A voter sent me an e-mail. Here’s the question, and my response. (Footnotes with links to source material are at the bottom.)
I would like to know how creating a more difficult legislative hurdle for raising taxes is good for Washington. States trying to hamstring taxation, Wisconsin and Kansas, have seen their economies perform worse than average and suffer from weak or non existent job growth. I would like you to concatenate making tax votes more difficult with economic growth.
Thanks for your e-mail. This is an important question, and it deserves a serious answer.
First, I don’t think you can draw a simple cause-and-effect relationship between the difficulty of increasing taxation and either economic growth or job growth. Economies the size of Washington state are complex and have many factors that lead to growth or stagnation. As of March 2011, sixteen states had some kind of supermajority voting requirement (SMVR) for tax increases. Their economic outcomes vary widely; nine had GDP growth in 2013 higher than average; the other seven were below average. Eight had higher-than-average job growth between December 2012 and December 2013; eight had lower-than-average growth. I don’t think you can pin economic outcomes solely on the SMVR.
In addition, a recent study concludes that while SMVRs curb tax rates in the short run, the effect diminishes over time.
So, if the economic data is mixed, why would I support such a change to the Washington state constitution?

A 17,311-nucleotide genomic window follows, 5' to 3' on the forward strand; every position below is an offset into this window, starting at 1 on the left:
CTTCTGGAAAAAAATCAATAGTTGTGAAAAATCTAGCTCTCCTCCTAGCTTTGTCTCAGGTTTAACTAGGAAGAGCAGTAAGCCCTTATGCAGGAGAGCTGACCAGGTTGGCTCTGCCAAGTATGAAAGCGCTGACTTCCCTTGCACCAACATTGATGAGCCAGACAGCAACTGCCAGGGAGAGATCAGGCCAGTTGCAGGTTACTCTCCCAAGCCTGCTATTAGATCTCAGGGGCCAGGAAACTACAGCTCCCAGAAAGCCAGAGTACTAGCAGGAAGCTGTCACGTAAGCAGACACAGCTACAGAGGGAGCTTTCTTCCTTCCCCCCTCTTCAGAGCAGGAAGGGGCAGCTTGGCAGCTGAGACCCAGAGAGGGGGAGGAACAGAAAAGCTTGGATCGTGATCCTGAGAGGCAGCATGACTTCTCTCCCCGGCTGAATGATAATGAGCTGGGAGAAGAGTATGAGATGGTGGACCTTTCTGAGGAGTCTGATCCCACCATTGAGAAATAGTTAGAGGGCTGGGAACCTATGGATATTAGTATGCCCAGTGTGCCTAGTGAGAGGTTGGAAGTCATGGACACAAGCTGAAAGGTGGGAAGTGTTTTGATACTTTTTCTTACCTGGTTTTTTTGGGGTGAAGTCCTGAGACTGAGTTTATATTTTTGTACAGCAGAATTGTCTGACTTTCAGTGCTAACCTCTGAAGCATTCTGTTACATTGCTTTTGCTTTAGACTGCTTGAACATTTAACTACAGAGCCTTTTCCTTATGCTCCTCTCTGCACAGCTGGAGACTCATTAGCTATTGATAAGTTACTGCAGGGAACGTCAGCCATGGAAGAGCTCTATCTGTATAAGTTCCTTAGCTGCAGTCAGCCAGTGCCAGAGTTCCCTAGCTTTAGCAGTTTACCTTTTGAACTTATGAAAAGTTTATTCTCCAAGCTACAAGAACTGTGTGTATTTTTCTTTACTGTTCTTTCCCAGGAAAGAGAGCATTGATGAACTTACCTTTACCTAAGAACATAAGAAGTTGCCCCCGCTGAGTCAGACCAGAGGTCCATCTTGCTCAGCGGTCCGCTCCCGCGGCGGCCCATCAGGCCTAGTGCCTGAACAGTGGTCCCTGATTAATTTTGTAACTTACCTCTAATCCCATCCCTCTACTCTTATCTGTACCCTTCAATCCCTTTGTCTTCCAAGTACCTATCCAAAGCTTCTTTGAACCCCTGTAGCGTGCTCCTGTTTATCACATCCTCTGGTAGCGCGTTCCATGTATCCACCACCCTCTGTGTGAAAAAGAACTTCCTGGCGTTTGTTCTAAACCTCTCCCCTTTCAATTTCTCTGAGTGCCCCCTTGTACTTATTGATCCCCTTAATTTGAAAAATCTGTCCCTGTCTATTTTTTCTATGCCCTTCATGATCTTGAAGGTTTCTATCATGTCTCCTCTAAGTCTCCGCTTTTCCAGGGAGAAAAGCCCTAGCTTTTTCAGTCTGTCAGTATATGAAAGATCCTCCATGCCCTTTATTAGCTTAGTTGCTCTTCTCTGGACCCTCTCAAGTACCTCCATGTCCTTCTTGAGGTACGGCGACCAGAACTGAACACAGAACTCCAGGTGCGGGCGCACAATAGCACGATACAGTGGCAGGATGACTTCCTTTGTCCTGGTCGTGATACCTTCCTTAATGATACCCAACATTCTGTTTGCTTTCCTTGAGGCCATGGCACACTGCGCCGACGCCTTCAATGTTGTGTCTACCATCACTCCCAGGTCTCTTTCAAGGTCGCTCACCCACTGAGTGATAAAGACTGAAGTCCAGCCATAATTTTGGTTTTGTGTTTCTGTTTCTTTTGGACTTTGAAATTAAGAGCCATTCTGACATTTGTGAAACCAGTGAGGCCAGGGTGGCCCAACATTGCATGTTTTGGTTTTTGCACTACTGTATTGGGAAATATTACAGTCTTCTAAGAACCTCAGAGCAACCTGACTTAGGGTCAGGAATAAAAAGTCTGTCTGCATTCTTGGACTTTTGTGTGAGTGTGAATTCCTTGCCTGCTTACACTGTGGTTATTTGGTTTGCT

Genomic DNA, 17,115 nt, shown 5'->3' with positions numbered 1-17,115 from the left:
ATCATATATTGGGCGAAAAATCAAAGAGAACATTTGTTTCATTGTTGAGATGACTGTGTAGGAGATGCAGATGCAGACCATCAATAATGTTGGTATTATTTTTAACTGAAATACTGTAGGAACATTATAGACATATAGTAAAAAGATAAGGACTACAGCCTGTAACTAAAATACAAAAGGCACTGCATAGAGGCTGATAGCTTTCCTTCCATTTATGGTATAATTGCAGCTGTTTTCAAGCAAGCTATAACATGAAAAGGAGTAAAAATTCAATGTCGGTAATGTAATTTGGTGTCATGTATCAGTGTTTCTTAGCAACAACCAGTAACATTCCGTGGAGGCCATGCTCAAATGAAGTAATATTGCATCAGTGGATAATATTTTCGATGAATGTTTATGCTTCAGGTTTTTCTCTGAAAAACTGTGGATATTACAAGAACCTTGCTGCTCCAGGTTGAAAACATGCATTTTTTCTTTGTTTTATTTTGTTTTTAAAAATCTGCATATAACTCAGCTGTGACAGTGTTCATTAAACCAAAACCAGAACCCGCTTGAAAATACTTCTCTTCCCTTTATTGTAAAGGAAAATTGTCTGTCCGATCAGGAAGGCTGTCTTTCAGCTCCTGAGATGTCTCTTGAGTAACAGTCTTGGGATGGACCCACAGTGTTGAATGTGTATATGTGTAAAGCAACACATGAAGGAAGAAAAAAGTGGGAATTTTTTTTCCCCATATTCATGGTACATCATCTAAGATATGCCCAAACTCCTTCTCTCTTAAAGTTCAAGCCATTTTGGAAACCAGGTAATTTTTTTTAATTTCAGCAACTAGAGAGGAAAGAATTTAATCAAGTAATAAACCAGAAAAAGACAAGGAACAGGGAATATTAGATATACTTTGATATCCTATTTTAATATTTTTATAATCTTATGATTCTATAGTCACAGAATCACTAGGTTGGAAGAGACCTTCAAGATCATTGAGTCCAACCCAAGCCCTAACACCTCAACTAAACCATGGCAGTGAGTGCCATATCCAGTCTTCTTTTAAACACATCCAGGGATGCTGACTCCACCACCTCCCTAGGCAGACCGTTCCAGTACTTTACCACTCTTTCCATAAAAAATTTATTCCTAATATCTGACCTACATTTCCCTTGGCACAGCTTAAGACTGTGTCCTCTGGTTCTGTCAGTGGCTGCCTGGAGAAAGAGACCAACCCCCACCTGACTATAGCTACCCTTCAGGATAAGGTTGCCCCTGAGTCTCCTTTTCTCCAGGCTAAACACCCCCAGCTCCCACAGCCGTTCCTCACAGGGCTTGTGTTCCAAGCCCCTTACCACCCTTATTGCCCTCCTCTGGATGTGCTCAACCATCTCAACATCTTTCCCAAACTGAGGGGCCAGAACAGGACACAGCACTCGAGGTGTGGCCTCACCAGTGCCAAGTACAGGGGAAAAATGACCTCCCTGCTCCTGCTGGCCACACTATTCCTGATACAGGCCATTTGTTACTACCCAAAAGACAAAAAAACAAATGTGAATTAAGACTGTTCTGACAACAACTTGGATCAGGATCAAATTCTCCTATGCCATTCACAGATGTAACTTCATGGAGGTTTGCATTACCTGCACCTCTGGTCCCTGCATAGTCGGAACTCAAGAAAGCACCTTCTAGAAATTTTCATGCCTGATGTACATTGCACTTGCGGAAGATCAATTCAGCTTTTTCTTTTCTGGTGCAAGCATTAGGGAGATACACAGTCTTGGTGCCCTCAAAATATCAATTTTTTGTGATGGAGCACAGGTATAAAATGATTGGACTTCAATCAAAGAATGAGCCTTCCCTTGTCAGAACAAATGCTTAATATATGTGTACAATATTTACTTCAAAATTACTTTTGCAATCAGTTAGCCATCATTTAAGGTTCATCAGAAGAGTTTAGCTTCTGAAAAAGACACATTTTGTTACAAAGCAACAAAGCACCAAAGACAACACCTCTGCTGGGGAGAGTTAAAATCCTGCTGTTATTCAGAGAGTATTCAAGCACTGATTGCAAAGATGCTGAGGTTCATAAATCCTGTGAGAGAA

First, the voters have spoken very clearly on the issue: they have approved the 2/3 majority six times in the past twenty years.
Second, I believe that our legislators have too frequently turned to tax increases rather than spending reductions to solve budget deficits. Government should, like doctors, first vow to do no harm. Tax increases very often harm the very people our legislators are trying to help. For example, the proposed 10.5 cent increase in the gas tax during the last legislative session would have a disproportionate impact on those least able to bear that cost – the working poor.
Third, total budgeted spending in the 2013-15 biennium is just above $80 billion. In the 2003-05 biennium, that figure was $53 billion. Spending has gone up 50% in the past ten years. We do not have a revenue problem, we have a spending problem.
Finally, I believe that government spending is less economically efficient than leaving money in the hands of the people who earned it. If you let people keep their money, they either spend it or invest it. Either way, 100 percent of every dollar contributes to economic growth. If you tax it, some portion of it is wasted in administration and red tape. By definition, less than 100 percent of every dollar contributes to economic growth.
I realize that we may disagree; if so, you may find that one of my opponents is a better fit for you. I hope that you’ll consider this information and come to conclusions similar to those I’ve reached. If so, I would deeply appreciate your vote. If not, then, please vote your conscience.
Thanks again for writing, and for taking the time to carefully consider these important issues.
 The states are: Arizona, Arkansas, California, Colorado, Delaware, Florida, Kentucky, Louisiana, Michigan, Missouri Mississippi, Nevada, Oklahoma, Oregon, South Dakota, and Washington. See this website.